I. New Vehicles that have not been previously titled:

    The Certificate of Origin must be imprinted with a statement of compliance by the manufacturer indicating that the vehicle is California-certified.

    Statements that Comply:

        * This vehicle has a California emission system
        * This vehicle meets/satisfies Massachusetts emission standards
        * This vehicle is certified/legal for sale in Massachusetts
        * This vehicle is certified/legal for sale in 50 states

    Statements that Do Not Comply:

        * This vehicle meets/satisfies Federal emission standards
        * This vehicle is certified/legal for sale in 49 states
        * This vehicle is certified/legal for sale in New York or Vermont
        * A dealership certification stamp
        * No statement

II. Previously titled vehicles with less than 7500 miles on the odometer:

    The Vehicle Emission Control Information Label (Information Label), which is affixed by the manufacturer under the hood of the vehicle, must indicate that the vehicle is California-certified.

    Statements that Comply:

        * This vehicle conforms to U.S. EPA and state of California regulations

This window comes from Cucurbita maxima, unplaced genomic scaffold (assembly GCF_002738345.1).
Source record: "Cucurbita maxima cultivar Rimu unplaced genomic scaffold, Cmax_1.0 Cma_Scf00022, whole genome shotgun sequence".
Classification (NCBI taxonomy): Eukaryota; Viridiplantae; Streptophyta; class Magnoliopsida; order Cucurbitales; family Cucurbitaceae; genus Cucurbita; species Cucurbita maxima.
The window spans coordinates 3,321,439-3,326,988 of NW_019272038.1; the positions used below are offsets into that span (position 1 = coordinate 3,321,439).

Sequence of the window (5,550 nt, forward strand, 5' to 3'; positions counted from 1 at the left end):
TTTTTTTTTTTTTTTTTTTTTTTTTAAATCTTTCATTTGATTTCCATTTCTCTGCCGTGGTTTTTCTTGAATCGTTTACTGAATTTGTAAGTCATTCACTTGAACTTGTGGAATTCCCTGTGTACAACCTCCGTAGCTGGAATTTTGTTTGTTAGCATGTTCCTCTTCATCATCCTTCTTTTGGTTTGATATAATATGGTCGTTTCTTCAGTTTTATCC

* This vehicle conforms to U.S. EPA regulations and is certified for sale in California
        * This vehicle meets/satisfies Massachusetts and Maine emission standards
        * This vehicle is certified/legal for sale in 50 states

    Statements that Do Not Comply:

        * This vehicle conforms Federal emission standards
        * This vehicle conforms to the National Low Emission Vehicle standards
        * This vehicle is certified/legal for sale in 49 states
        * This vehicle is certified/legal for sale in New York and or Vermont.
        * No Label


From that, you can deduce that previously titled vehicles with over 7500 miles are exempt. Edited by empowah
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How can someone register a car outside of their state of residence?? Here in NJ that is strictly frowned apon- the primary motivator for attempting such being horrific insurance rates here. You have a very limited time to update your registration after moving to NJ, something like 2 weeks. I would be surprised if many other states were not the same way. Also wondering if any other audis use these engines and if they are affected as well or why not. A3 use either of these?
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How can someone register a car outside of their state of residence?? Here in NJ that is strictly frowned apon- the primary motivator for attempting such being horrific insurance rates here. You have a very limited time to update your registration after moving to NJ, something like 2 weeks. I would be surprised if many other states were not the same way.